Months after the federal health minister ignored expert advice and approved a generic version of the much-abused prescription drug oxycodone, she has now asked for assistance from the United States in controlling the drug’s use.
Federal Health Minister Leona Aglukkaq sent a letter on Mar. 12 to Gil Kerlikowske of the Office of National Drug Policy and Dr. Margaret Hamburg, commissioner of the US Food and Drug Administration (FDA), asking for their assistance in working together on the oxycodone (OxyContin) issue.
In the letter, Aglukkaq specifically makes reference to the dangers of the generic version of the drug she approved for manufacture in November 2012, writing that she remains “particularly concerned with the potential for abuse and diversion of pharmaceutical drugs, including generic versions of OxyContin.”
“As neighbours, we have a shared responsibility to require appropriate controls in our respective jurisdictions, for the health and safety of our communities and also to reduce risks of cross-border trafficking,” she states in the letter.
“Preventing the abuse and diversion of pharmaceutical drugs is an area where cooperation between our two countries would be valuable in helping to achieve our common objectives. To this end, I propose that our officials work together to develop joint evidence-based guidance on abuse deterrence that could be used on both sides of the border.”
Aglukkaq made the controversial decision to approve the manufacture of generic forms of oxycodone, despite urgings from every provincial and territorial health minister to, at the very least, delay the decision until more research had been conducted.
Federal NDP Health Critic Libby Davies writes in an email that by deciding to approve generic oxycodone, “the Health Minister has abandoned another complex health issue and left the provinces to deal with the consequences.”
“We heard the warnings from provincial ministers of health and dozens of physicians have warned that its release could gravely increase abuse of the drug, and pose a significant public health risk,” Davies writes in an email.
Meanwhile, across the border, the FDA is waiting for more information on safety and effectiveness before approving new generic forms of oxycodone.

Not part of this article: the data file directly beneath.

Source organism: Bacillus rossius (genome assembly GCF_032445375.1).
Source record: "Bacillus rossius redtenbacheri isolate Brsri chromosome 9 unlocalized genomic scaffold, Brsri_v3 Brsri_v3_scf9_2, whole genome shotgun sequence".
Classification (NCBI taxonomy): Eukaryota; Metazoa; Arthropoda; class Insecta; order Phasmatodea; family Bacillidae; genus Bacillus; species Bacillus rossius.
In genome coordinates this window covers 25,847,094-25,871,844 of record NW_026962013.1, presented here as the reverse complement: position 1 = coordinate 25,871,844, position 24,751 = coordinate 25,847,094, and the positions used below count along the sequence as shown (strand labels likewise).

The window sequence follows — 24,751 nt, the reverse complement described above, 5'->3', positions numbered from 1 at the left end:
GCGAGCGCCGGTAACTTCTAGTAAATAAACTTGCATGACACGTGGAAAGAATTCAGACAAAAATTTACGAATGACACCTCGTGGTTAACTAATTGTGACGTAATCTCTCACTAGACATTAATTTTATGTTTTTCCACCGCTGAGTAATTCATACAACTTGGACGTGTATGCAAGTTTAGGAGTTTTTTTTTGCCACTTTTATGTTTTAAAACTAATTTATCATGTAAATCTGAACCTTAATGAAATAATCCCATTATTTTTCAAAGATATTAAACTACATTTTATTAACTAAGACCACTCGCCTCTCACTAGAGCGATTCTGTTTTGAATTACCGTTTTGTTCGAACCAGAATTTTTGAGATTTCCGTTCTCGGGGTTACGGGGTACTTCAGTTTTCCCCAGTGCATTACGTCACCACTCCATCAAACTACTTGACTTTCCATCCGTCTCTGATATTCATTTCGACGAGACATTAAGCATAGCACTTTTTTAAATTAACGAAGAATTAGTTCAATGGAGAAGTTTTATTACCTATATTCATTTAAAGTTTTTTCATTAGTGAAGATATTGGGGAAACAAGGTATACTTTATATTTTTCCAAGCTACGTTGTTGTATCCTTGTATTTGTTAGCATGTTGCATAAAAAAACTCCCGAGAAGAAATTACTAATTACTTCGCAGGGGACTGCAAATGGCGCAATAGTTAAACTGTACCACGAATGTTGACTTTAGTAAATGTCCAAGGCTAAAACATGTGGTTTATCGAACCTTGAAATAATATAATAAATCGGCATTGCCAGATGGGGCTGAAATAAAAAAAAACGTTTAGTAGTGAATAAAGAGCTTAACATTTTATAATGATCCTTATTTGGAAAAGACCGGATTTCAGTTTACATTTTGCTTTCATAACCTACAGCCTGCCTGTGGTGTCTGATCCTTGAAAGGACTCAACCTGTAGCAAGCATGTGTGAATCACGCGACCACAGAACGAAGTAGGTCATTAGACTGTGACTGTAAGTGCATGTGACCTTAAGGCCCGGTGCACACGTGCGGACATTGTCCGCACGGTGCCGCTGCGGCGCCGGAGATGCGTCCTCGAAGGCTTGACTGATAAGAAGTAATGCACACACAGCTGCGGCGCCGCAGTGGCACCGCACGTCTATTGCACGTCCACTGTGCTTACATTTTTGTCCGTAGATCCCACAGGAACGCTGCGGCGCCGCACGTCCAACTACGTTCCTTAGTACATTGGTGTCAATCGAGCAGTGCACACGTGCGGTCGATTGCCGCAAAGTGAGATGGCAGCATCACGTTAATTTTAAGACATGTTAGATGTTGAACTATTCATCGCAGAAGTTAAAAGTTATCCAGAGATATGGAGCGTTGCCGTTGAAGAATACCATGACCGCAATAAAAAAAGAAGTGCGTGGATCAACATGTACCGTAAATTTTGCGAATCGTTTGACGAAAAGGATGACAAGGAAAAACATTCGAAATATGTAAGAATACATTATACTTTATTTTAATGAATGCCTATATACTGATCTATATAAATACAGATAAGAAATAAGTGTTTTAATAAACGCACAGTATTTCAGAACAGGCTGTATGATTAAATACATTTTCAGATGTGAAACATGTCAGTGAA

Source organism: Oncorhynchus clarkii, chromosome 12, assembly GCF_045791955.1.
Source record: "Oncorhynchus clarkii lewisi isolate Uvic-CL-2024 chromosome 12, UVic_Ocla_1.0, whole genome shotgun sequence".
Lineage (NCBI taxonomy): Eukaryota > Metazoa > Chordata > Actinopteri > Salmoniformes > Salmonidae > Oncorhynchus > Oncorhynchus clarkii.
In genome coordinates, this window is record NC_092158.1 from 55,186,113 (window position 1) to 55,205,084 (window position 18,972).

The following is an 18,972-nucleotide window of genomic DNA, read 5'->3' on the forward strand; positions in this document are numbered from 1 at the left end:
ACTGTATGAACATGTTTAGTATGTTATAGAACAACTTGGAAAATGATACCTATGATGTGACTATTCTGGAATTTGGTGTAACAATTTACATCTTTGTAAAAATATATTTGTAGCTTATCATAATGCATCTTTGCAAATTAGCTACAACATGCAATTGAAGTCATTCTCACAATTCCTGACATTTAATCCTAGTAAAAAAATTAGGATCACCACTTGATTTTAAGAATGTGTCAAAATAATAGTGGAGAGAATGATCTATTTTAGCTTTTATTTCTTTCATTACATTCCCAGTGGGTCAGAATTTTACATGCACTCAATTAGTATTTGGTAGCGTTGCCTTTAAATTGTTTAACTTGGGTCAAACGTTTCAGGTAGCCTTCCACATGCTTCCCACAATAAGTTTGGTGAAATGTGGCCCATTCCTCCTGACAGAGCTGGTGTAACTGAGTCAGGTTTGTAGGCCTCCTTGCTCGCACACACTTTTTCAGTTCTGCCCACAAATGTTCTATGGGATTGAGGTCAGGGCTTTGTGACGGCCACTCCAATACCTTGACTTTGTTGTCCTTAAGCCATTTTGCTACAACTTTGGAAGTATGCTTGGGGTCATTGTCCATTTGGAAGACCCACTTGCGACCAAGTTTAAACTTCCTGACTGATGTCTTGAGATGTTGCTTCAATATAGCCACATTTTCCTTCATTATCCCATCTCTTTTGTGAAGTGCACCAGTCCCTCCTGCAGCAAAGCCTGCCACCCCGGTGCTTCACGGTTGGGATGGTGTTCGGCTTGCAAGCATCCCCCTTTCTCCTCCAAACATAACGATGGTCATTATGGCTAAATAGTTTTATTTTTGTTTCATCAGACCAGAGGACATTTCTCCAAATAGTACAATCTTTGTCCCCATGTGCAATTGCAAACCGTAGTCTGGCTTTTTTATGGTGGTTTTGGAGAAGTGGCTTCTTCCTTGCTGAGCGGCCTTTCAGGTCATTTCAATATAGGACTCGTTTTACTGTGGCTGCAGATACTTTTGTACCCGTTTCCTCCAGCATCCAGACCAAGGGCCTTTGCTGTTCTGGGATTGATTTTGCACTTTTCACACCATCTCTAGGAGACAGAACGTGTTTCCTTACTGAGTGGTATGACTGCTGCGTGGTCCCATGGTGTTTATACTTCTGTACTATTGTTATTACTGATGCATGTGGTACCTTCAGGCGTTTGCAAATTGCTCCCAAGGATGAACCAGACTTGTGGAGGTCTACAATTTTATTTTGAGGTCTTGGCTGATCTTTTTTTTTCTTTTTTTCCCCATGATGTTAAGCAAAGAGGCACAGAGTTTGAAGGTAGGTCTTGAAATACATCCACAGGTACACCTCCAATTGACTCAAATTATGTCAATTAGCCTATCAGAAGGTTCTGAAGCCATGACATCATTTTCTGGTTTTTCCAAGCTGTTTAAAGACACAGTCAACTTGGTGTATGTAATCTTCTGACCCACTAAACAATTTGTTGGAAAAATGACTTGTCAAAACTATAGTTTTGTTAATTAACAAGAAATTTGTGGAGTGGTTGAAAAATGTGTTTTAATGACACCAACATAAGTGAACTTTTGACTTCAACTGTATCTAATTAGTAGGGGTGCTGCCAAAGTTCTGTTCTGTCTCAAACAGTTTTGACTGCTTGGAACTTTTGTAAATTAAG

“FDA does not intend to approve the marketing of generic versions of the original formulation of OxyContin until the agency determines whether the original formulation was withdrawn for reasons of safety or effectiveness,” states FDA spokesperson Lisa Kubaska in an email.
Aglukkaq’s decision to approve the generic oxycodone created waves across the border.
On Nov. 21, 2012, Montana Attorney General Steve Bullock wrote to the minister, asking her to “respectfully reconsider” approving the manufacture of generic oxycodone. “I have concerns that allowing easier-to-abuse oxycodone in Canada could undo some of the work that both Canadian and U.S. government and community leaders have accomplished in combating this epidemic,” the letter stated.
That same month, the US Office of National Drug Control Policy sent out an alert regarding the increased risk of the cross-border trafficking of generic oxycodone after six generic pharmaceutical companies were licensed to manufacture the drug. “The potential exists for diversion into the United States because the old formulations, which are easier to abuse, are unavailable in the United States,” the alert stated.
Canada currently ranks as the second largest consumer of prescription opioids in the world behind the US, while deaths from oxycodone increased by 416% between 1999 and 2004.
Aglukkaq asks for US help to control oxycodone – CMAJ